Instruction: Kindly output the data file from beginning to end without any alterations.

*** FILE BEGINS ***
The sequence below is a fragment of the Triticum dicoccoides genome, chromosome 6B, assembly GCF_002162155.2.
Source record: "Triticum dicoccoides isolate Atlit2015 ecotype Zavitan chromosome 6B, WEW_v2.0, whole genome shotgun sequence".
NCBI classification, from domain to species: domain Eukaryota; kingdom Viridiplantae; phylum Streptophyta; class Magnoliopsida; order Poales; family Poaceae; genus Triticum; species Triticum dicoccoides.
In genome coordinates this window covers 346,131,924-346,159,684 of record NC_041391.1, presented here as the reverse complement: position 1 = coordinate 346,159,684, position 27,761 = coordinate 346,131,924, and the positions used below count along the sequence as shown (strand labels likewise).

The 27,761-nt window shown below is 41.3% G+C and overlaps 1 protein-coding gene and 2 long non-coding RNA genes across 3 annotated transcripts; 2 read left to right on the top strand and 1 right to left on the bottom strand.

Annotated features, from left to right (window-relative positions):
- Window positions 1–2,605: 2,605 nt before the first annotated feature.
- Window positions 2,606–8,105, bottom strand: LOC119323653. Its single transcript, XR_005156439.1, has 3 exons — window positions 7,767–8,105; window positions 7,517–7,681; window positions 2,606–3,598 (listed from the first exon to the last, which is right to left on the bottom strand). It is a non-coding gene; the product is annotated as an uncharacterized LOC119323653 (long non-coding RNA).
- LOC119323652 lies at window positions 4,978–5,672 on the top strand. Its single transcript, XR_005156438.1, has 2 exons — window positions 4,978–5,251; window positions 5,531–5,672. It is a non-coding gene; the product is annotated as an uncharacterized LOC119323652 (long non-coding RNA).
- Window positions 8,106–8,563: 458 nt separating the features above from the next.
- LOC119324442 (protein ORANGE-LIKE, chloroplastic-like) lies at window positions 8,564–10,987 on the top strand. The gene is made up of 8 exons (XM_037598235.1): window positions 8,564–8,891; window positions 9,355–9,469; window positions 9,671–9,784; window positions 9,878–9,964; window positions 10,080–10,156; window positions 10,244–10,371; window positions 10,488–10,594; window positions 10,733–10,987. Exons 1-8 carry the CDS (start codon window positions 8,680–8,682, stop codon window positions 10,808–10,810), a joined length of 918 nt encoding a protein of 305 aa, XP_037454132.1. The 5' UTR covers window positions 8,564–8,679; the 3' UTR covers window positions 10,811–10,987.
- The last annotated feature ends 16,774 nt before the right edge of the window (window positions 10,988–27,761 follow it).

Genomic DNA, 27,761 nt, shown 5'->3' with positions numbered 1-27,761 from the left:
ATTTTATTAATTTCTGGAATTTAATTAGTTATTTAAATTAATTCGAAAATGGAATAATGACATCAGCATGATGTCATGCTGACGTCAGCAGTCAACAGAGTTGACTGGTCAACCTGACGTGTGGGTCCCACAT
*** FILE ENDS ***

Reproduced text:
The sequence below is a fragment of the Triticum dicoccoides genome, chromosome 6B, assembly GCF_002162155.2.
Source record: "Triticum dicoccoides isolate Atlit2015 ecotype Zavitan chromosome 6B, WEW_v2.0, whole genome shotgun sequence".
NCBI classification, from domain to species: domain Eukaryota; kingdom Viridiplantae; phylum Streptophyta; class Magnoliopsida; order Poales; family Poaceae; genus Triticum; species Triticum dicoccoides.
In genome coordinates this window covers 346,131,924-346,159,684 of record NC_041391.1, presented here as the reverse complement: position 1 = coordinate 346,159,684, position 27,761 = coordinate 346,131,924, and the positions used below count along the sequence as shown (strand labels likewise).

The 27,761-nt window shown below is 41.3% G+C and overlaps 1 protein-coding gene and 2 long non-coding RNA genes across 3 annotated transcripts; 2 read left to right on the top strand and 1 right to left on the bottom strand.

Annotated features, from left to right (window-relative positions):
- Window positions 1–2,605: 2,605 nt before the first annotated feature.
- Window positions 2,606–8,105, bottom strand: LOC119323653. Its single transcript, XR_005156439.1, has 3 exons — window positions 7,767–8,105; window positions 7,517–7,681; window positions 2,606–3,598 (listed from the first exon to the last, which is right to left on the bottom strand). It is a non-coding gene; the product is annotated as an uncharacterized LOC119323653 (long non-coding RNA).
- LOC119323652 lies at window positions 4,978–5,672 on the top strand. Its single transcript, XR_005156438.1, has 2 exons — window positions 4,978–5,251; window positions 5,531–5,672. It is a non-coding gene; the product is annotated as an uncharacterized LOC119323652 (long non-coding RNA).
- Window positions 8,106–8,563: 458 nt separating the features above from the next.
- LOC119324442 (protein ORANGE-LIKE, chloroplastic-like) lies at window positions 8,564–10,987 on the top strand. The gene is made up of 8 exons (XM_037598235.1): window positions 8,564–8,891; window positions 9,355–9,469; window positions 9,671–9,784; window positions 9,878–9,964; window positions 10,080–10,156; window positions 10,244–10,371; window positions 10,488–10,594; window positions 10,733–10,987. Exons 1-8 carry the CDS (start codon window positions 8,680–8,682, stop codon window positions 10,808–10,810), a joined length of 918 nt encoding a protein of 305 aa, XP_037454132.1. The 5' UTR covers window positions 8,564–8,679; the 3' UTR covers window positions 10,811–10,987.
- The last annotated feature ends 16,774 nt before the right edge of the window (window positions 10,988–27,761 follow it).

Genomic DNA, 27,761 nt, shown 5'->3' with positions numbered 1-27,761 from the left:
ATTTTATTAATTTCTGGAATTTAATTAGTTATTTAAATTAATTCGAAAATGGAATAATGACATCAGCATGATGTCATGCTGACGTCAGCAGTCAACAGAGTTGACTGGTCAACCTGACGTGTGGGTCCCACAT